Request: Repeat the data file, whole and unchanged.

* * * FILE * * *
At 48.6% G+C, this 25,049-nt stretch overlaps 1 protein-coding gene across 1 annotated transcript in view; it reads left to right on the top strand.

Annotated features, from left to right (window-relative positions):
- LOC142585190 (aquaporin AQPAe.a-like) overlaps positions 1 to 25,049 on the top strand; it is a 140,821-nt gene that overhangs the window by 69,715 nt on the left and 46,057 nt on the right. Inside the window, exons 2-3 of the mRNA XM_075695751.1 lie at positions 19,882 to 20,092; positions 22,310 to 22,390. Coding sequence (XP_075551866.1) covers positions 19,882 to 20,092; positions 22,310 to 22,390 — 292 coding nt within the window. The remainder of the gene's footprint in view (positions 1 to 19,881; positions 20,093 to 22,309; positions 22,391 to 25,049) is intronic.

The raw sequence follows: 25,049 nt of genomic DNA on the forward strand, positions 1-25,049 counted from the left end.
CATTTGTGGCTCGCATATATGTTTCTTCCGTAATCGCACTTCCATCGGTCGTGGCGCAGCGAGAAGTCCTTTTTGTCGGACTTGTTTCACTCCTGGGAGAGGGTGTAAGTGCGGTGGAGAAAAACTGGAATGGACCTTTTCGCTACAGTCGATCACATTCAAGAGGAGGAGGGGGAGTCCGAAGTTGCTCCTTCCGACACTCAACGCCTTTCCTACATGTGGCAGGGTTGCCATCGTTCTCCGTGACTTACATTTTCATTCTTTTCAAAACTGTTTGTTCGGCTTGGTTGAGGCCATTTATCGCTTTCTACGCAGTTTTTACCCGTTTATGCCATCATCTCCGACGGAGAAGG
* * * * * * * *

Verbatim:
At 48.6% G+C, this 25,049-nt stretch overlaps 1 protein-coding gene across 1 annotated transcript in view; it reads left to right on the top strand.

Annotated features, from left to right (window-relative positions):
- LOC142585190 (aquaporin AQPAe.a-like) overlaps positions 1 to 25,049 on the top strand; it is a 140,821-nt gene that overhangs the window by 69,715 nt on the left and 46,057 nt on the right. Inside the window, exons 2-3 of the mRNA XM_075695751.1 lie at positions 19,882 to 20,092; positions 22,310 to 22,390. Coding sequence (XP_075551866.1) covers positions 19,882 to 20,092; positions 22,310 to 22,390 — 292 coding nt within the window. The remainder of the gene's footprint in view (positions 1 to 19,881; positions 20,093 to 22,309; positions 22,391 to 25,049) is intronic.

The raw sequence follows: 25,049 nt of genomic DNA on the forward strand, positions 1-25,049 counted from the left end.
CATTTGTGGCTCGCATATATGTTTCTTCCGTAATCGCACTTCCATCGGTCGTGGCGCAGCGAGAAGTCCTTTTTGTCGGACTTGTTTCACTCCTGGGAGAGGGTGTAAGTGCGGTGGAGAAAAACTGGAATGGACCTTTTCGCTACAGTCGATCACATTCAAGAGGAGGAGGGGGAGTCCGAAGTTGCTCCTTCCGACACTCAACGCCTTTCCTACATGTGGCAGGGTTGCCATCGTTCTCCGTGACTTACATTTTCATTCTTTTCAAAACTGTTTGTTCGGCTTGGTTGAGGCCATTTATCGCTTTCTACGCAGTTTTTACCCGTTTATGCCATCATCTCCGACGGAGAAGG